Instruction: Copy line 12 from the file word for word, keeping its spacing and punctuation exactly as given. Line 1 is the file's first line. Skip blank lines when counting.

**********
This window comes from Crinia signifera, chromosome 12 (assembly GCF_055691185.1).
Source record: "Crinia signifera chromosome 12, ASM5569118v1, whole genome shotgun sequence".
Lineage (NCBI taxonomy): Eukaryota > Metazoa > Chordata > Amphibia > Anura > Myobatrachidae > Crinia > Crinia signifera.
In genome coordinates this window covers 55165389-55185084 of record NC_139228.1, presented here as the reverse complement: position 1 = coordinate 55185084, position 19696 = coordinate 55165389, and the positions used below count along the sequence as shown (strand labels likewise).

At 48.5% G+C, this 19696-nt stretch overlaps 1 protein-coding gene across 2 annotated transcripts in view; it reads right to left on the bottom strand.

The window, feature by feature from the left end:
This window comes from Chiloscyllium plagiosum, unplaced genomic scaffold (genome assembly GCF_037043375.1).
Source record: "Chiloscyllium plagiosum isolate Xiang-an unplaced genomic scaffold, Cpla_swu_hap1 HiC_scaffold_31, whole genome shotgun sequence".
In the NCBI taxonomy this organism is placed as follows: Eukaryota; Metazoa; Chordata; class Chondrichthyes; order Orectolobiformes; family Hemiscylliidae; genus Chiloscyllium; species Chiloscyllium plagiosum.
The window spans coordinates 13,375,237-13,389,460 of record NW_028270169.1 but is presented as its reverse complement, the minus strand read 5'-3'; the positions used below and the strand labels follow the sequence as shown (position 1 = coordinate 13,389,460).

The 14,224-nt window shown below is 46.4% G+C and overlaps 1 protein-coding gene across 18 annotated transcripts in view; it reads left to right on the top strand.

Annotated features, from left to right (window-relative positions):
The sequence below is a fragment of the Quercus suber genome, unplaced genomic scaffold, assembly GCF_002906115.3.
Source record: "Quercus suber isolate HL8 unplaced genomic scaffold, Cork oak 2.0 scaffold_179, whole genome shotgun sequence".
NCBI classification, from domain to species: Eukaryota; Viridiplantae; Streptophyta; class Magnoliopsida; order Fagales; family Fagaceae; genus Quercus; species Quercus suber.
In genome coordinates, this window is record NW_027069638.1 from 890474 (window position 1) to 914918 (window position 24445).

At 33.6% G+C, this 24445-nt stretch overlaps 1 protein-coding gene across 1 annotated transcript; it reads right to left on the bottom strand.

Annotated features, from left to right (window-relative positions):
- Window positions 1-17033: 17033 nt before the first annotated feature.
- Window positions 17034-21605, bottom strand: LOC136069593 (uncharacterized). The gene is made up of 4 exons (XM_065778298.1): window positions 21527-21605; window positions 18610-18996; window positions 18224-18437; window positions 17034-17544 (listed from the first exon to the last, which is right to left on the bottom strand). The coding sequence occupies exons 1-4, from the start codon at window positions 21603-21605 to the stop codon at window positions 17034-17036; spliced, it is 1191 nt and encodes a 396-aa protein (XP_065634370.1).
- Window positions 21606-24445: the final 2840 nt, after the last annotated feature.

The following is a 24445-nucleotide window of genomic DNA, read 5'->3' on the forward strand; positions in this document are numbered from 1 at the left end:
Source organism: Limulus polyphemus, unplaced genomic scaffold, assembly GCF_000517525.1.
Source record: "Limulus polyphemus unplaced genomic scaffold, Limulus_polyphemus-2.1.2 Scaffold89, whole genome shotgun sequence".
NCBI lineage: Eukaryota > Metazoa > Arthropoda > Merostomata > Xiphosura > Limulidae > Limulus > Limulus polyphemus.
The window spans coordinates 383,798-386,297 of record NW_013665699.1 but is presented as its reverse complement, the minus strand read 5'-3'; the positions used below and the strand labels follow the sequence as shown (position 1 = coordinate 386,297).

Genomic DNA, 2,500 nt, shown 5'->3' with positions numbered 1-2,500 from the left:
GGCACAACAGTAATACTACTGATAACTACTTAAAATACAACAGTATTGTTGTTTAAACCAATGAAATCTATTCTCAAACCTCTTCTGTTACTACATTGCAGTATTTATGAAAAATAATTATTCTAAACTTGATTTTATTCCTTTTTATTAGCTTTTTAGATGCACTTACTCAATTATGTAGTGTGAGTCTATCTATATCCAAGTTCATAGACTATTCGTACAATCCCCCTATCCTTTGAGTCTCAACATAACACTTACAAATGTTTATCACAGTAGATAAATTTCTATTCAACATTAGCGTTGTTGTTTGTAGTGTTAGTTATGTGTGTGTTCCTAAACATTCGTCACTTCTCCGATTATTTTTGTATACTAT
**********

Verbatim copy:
Annotated features, from left to right (window-relative positions):